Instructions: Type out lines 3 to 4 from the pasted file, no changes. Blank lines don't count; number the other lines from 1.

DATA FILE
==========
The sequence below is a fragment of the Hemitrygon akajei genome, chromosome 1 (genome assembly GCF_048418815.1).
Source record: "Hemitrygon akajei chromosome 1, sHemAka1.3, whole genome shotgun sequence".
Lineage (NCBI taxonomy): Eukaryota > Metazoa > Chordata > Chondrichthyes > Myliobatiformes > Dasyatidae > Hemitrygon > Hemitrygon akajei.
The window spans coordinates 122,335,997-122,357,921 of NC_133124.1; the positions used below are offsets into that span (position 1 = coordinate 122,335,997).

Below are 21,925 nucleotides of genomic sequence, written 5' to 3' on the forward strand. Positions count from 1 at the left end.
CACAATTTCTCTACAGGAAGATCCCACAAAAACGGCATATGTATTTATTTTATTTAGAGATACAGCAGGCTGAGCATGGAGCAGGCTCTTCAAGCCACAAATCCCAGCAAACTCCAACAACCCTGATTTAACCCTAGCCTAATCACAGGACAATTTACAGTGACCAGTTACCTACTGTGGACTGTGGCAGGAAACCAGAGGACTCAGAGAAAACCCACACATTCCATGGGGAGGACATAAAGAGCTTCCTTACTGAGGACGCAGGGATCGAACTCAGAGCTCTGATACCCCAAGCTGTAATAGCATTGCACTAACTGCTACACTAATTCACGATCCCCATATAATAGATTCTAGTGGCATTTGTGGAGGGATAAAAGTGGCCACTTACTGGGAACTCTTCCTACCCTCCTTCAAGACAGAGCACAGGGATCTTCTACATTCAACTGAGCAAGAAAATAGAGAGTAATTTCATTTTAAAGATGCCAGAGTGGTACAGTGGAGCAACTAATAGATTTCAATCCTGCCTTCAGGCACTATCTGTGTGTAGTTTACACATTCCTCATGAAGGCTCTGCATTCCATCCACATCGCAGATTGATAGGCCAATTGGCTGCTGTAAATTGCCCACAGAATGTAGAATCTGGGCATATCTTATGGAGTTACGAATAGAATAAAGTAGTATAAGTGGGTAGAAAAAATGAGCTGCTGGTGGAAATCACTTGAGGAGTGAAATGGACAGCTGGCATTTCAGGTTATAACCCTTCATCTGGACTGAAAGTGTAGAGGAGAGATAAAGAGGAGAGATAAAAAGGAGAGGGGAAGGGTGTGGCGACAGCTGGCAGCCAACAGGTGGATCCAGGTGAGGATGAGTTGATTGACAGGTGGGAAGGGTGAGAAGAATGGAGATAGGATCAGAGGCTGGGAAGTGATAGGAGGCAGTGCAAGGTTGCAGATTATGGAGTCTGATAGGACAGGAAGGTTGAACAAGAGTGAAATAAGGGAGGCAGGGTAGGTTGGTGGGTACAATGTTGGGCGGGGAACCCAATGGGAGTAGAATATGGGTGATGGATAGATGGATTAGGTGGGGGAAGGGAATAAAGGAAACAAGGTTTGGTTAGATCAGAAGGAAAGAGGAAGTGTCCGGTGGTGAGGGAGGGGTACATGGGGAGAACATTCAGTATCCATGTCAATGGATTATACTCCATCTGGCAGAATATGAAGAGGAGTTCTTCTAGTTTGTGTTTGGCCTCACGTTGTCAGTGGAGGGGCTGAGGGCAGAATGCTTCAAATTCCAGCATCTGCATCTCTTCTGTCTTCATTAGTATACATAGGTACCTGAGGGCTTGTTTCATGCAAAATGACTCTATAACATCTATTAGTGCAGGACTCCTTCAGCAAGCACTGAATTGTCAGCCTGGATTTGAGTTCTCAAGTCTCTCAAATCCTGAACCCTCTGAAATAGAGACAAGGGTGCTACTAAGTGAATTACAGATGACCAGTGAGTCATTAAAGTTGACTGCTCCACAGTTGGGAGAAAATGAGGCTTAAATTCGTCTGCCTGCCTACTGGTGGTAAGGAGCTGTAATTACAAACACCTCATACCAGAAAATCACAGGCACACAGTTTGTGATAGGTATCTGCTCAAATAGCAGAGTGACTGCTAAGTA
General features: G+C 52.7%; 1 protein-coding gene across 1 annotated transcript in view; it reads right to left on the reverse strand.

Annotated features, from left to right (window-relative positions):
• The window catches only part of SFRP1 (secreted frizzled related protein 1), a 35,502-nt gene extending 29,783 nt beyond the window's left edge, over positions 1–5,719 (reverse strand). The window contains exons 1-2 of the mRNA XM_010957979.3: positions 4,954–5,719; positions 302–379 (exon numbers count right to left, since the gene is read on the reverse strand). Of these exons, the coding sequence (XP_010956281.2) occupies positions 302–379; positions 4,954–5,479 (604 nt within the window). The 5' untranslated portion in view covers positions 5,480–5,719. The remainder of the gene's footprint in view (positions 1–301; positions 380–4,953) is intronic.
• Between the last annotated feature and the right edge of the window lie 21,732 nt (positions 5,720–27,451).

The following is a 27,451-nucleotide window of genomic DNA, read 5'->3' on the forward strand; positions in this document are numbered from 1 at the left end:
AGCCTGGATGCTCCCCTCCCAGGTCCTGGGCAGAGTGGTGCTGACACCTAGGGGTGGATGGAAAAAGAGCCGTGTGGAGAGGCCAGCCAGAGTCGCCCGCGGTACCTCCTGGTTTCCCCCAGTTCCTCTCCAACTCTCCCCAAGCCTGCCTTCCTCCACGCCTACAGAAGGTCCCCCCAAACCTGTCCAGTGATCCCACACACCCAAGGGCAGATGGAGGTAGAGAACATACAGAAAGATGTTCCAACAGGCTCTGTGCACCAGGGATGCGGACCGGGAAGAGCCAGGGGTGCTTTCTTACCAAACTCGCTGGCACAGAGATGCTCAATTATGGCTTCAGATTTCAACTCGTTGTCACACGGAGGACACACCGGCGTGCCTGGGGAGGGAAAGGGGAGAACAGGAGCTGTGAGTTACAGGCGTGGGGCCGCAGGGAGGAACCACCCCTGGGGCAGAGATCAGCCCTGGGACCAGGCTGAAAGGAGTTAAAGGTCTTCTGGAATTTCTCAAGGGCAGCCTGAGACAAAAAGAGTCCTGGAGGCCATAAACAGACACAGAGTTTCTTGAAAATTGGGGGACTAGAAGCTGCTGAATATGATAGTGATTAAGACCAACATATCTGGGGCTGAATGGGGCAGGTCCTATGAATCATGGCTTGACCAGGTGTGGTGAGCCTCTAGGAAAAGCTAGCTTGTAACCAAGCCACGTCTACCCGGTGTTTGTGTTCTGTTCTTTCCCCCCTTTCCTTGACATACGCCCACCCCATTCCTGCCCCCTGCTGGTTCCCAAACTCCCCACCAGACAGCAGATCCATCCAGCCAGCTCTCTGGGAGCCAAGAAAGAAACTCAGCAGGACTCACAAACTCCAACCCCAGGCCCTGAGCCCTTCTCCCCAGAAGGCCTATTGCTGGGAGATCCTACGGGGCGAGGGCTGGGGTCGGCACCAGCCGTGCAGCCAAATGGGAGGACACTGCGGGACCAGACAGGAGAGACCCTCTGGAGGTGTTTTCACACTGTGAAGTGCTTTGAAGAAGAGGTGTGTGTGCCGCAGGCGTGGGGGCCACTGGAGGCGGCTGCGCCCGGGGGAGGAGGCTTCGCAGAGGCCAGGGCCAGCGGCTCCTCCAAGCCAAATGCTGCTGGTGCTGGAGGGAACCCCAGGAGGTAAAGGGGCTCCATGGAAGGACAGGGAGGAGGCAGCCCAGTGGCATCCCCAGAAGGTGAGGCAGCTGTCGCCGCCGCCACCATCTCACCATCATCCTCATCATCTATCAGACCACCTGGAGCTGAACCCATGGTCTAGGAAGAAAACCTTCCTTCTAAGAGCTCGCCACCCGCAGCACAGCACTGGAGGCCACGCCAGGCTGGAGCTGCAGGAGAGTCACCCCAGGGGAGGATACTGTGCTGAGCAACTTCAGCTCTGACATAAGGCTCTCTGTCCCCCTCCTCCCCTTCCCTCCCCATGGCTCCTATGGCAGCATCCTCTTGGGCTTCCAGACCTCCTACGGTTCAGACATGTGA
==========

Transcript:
Lineage (NCBI taxonomy): Eukaryota > Metazoa > Chordata > Chondrichthyes > Myliobatiformes > Dasyatidae > Hemitrygon > Hemitrygon akajei.
The window spans coordinates 122,335,997-122,357,921 of NC_133124.1; the positions used below are offsets into that span (position 1 = coordinate 122,335,997).